My Mother’s Garden

Loss, especially of family or someone very close, has always inspired writing.

After my Mother’s death I returned to her garden, which I had been so much a part of , both as somewhere to relax and enjoy but also involved with the planting.


My Mother’s Garden

It was three months since I had been back to the garden. The weather had been alternately very hot and wet. The flowers were strangled with bindweed and flattened leaning horizontally on the ground. I couldn’t rescue all of them. I had to cut some out to free the others.

Everywhere the tall perennials which had been so upright and graceful were gasping for breath. You could almost feel it and  even the small annuals were swaying three and four feet high.The lupins were tired and over except one had self-seeded in between the tiles on the floor of the greenhouse.It was brown and dusty but showed a strange sense of having come through and overcome the odds.

The saddest sight was the pond. The water lilies which had taken a few years to reach their best and only last summer had plenty of blooms were cramped up against each other with the water level sunk lower than normal. The irises had never had more than one or two flowers but I could see several dried brown heads amongst the leaves. This year must have seen their best ever showing and no one was there to see it. The rockery around the edge was choked with weeds covering the Creeping Jenny and tiny Saxifrage plants I had put in two summers ago. All around the edge giant perennials several feet higher than they should be were leaning over the water with waving stems of grasses in between.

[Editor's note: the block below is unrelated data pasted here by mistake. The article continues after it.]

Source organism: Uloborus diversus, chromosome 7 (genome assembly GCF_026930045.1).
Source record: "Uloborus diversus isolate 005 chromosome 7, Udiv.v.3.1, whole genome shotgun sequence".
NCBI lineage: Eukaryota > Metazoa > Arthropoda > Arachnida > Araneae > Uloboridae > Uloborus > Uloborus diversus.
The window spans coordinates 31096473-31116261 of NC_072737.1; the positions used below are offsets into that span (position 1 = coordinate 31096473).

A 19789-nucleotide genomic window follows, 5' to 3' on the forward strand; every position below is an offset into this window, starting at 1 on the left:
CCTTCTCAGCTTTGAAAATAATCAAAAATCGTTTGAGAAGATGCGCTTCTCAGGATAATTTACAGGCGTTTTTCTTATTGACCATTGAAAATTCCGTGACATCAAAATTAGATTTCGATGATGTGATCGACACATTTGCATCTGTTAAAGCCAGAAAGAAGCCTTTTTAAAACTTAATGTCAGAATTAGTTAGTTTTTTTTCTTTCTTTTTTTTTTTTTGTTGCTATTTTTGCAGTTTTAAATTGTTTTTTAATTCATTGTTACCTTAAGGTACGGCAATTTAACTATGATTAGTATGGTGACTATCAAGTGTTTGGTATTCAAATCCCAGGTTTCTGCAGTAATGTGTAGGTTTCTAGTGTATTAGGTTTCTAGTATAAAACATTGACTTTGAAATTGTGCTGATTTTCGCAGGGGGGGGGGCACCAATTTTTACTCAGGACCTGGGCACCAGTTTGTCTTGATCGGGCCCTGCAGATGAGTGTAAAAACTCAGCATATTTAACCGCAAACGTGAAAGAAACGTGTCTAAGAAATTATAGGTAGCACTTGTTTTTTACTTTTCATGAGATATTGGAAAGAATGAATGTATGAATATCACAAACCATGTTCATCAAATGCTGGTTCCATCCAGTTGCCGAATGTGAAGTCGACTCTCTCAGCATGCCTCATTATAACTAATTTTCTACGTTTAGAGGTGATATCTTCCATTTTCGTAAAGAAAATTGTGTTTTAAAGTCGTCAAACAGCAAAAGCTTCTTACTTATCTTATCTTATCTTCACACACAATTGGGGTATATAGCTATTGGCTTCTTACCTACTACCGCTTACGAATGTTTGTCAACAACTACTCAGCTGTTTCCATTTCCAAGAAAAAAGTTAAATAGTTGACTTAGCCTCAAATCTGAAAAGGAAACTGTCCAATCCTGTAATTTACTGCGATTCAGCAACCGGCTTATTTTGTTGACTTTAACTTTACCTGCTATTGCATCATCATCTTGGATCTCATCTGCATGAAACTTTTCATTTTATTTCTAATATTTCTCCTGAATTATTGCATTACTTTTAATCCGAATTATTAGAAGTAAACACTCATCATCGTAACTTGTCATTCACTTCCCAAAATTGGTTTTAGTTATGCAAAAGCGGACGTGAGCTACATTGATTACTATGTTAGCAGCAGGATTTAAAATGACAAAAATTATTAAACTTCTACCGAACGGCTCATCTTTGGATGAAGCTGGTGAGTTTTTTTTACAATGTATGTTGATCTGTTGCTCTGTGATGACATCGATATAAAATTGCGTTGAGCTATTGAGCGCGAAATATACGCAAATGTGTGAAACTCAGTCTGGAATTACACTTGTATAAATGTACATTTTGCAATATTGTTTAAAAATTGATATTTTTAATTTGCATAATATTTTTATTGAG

I couldn’t imagine any frogs or water boatmen continuing to inhabit this dense suffocating patch of water. Last summer a whole family of frogs had come out after dark and croaked well into the night.

As I looked around the garden I saw the orange quince bush and the cistus partially invisible behind the bind weed, struggling to break through.  I began to pull at the bindweed ripping it out of the bushes trying to free up their natural shapes.

But overall there was this strange silence and glazed over feeling across the garden. As if someone had laid a dust sheet over it. I can only describe it as a deadness as if all the life had gone which in a sense it had. It was almost as if the flowers knew their gardener had gone and wasn’t coming back. Even the birds seemed uncertain where to perch.

The plants seemed to be making an effort but it was as if they knew all was not right. They bloomed without any real energy or vitality.

The balcony railings were rusted and the greenhouse glass needed cleaning

I remembered the other days when I had worked so hard in the garden with so much love. Twenty years of cutting, snipping, weeding and planting. It had looked so beautiful and now it was dry and forgotten. Death had crept into the garden. My Mother’s death.

One day someone else will bring her garden back to life.  But I took cuttings from the old friends I was leaving behind and I shall plant them in a new garden and watch them grow again.